Before we jump into the germination time frame of ryegrass, let’s cover a few basics. First off, ryegrass is an excellent seed choice for starting a green lawn if you live in an area with cold winter temperatures. It is a hardy grass type that will come back each year depending on what kind of ryegrass you use.
I should point out right away that ryegrass falls in the cool-season grasses category. It is similar to tall fescue, another common lawn grass choice. If you are stuck on which one to get, just know that ryegrass will germinate and establish much quicker than tall fescue.
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The first decision you need to make is whether or not you want your lawn to be replanted each year or if you want it to last multiple years in a row. If you choose a short-term time frame, you can opt for annual ryegrass, which you will replant each year. If you would rather have a long-term lawn, a perennial ryegrass seed is the better option for you.
As it sounds, the annual ryegrass seed type completes its entire life cycle in one year versus the perennial grass type, which continues its growth for several years. It might be important to note that annual ryegrass is cheaper than perennial ryegrass.
Ryegrass Seeding Rate
No worries if you don’t know exactly when to plant your ryegrass! The planting times ryegrass depending on whether or not you chose the annual or perennial seed. If you choose the annual, it is best to plant during the spring, while if you select the perennial, the best time to plant is in the fall. If you are also unsure how many seeds you should plant, the standard recommendation is 48 kg of ryegrass seed per acre.
If you’re not quite sure how exactly to convert acreage to square feet, another reference is a seeding rate that is less than 9 pounds per 1,000 square feet.
Note: Use a seed spreader for sprinkling the seeds in a uniform manner. This will help prevent any bare patches from occurring! If you can, they recommend spreading half of the seed in a horizontal direction and the other half in a vertical direction.
Sowing Ryegrass Seed
This part is great news; ryegrass will germinate and grow even if you did not have the time to till the soil or follow the recommended lawn care! Make sure you use fertilizer on your lawn before you plant the ryegrass seed and water regularly to irrigate the ryegrass seed.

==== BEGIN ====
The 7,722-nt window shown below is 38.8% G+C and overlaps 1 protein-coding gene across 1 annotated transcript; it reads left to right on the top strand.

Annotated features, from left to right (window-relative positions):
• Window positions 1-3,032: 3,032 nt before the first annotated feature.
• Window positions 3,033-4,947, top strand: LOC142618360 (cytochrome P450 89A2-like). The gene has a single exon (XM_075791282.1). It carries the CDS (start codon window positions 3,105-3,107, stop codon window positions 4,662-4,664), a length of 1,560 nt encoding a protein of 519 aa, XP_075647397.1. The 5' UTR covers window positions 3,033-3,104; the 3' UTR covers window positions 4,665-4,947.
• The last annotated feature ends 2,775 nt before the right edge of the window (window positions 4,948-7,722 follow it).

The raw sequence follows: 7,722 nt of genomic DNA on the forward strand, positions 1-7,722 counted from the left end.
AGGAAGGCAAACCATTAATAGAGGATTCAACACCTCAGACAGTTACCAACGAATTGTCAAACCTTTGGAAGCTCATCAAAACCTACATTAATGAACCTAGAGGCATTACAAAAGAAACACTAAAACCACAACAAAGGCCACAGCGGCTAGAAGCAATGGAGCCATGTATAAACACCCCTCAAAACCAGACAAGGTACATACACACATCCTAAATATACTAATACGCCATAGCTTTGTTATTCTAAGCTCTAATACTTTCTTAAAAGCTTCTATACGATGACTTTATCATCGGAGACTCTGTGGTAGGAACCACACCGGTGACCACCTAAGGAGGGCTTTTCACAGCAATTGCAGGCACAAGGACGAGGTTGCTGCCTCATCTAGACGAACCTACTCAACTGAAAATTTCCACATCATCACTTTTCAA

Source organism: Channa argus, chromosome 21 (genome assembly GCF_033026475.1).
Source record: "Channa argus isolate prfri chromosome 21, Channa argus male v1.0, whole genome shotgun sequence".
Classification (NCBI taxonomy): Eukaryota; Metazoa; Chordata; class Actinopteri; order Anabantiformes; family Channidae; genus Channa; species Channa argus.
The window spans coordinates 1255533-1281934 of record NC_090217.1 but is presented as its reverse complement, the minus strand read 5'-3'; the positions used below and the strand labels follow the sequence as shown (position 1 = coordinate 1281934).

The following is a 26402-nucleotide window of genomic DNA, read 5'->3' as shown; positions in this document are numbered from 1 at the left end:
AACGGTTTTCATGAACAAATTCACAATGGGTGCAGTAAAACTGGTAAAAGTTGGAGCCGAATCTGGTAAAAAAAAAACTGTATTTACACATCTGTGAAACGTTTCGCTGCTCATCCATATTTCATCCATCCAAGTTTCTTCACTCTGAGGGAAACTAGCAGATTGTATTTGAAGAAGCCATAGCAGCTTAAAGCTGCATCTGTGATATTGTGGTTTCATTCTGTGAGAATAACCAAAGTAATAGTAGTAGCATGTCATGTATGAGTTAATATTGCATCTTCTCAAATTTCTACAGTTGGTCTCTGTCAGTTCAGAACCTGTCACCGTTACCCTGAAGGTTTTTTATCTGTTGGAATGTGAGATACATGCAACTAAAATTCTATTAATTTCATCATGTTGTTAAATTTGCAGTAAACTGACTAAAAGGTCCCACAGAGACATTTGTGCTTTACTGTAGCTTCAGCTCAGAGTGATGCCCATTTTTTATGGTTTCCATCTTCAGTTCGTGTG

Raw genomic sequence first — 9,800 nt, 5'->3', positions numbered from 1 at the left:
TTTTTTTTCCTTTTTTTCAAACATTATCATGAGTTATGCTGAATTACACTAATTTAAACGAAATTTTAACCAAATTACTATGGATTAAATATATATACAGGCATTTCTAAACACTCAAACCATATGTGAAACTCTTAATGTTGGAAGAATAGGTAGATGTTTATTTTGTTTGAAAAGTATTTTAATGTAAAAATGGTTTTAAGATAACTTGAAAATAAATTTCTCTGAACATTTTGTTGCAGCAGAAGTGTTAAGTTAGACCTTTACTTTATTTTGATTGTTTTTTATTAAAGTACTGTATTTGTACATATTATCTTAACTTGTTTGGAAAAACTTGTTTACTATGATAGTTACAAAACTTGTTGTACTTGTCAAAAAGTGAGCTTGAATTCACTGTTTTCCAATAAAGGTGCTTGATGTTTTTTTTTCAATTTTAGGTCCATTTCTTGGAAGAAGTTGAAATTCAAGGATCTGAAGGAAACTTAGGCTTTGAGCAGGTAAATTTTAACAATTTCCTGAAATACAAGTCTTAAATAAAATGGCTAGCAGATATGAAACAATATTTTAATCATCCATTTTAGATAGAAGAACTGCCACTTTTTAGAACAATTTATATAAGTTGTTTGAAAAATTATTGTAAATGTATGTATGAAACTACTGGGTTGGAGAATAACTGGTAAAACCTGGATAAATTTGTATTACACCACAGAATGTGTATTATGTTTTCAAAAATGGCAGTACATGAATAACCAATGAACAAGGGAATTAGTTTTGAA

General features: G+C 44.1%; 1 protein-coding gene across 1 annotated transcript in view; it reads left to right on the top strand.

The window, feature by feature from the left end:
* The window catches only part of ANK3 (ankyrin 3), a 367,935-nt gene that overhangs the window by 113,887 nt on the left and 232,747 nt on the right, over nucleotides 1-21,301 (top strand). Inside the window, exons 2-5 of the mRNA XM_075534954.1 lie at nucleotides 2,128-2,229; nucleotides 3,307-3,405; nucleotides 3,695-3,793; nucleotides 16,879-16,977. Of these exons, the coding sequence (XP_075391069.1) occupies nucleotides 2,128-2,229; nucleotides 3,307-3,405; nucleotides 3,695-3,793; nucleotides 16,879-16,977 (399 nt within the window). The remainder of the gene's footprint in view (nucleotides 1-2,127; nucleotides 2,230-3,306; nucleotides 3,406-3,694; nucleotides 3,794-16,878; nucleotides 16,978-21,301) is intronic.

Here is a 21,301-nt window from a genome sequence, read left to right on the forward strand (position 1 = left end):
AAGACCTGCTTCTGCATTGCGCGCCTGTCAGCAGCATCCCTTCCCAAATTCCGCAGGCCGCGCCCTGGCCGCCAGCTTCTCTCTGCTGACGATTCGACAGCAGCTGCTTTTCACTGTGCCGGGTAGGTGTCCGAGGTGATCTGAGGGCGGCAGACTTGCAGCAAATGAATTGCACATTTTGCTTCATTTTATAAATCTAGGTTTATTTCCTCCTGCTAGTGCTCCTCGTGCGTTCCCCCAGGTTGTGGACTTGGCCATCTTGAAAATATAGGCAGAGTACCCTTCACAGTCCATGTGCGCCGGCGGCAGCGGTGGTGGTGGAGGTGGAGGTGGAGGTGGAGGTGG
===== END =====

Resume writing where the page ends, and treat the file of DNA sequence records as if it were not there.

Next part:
However, for the best results, they highly encourage you to take the time to scarify the soil to help with quick germination. If you’re not quite sure what scarifying the soil is, it simply means removing the build-up of organic material on your lawn.
Provided that the soil moisture, temperature, and other environmental factors are maintained, ryegrass seed will germinate within 1-2 weeks after sowing. This means that you will start seeing the green, lush lawn in a short time frame! Do not be alarmed, however, when the perennial ryegrass turns slightly yellow in later fall.
So, the right temperature for ryegrass seed germination falls somewhere between 59-65 degrees Fahrenheit. For the soil, it will need to be moist to help promote quick germination. The other factors are air circulation and moderate light, as seeds that are located deep in the soil will not germinate.
How Long Does Ryegrass Take To Establish?
The length of time that it takes for ryegrass to establish will depend on whether the temperature, soil, and moisture levels are okay. However, ryegrass does spread quickly and takes approximately 1-2 months to spread from the time you plant the seeds. Ryegrass roots are very shallow, not growing much deeper than a few inches, allowing them to spread quickly.
Will Ryegrass Germinate On Top Of Soil?
For a simple answer, yes, the ryegrass will germinate on top of the soil. Even on top of the soil, they get the sunlight, moisture, oxygen, and the correct temperature. If you choose to go this route, though, be prepared to have to do more maintenance to make it look good.
If you just have the seeds lying on top of the soil, the birds might think of them as a free meal. The temperatures will also be very inconsistent, causing problems with how well they germinate. The seeds will also have difficulty absorbing nutrients like nitrogen and moisture if only a portion of the seed is in contact with it.
If you don’t have a lot of time when you are planting, even making time just to run a rake of the soil will help! Raking will create a thin top layer of soil that will help tremendously. If you can’t, bring yourself to rake and spread a layer of hay over the top of it to see better results!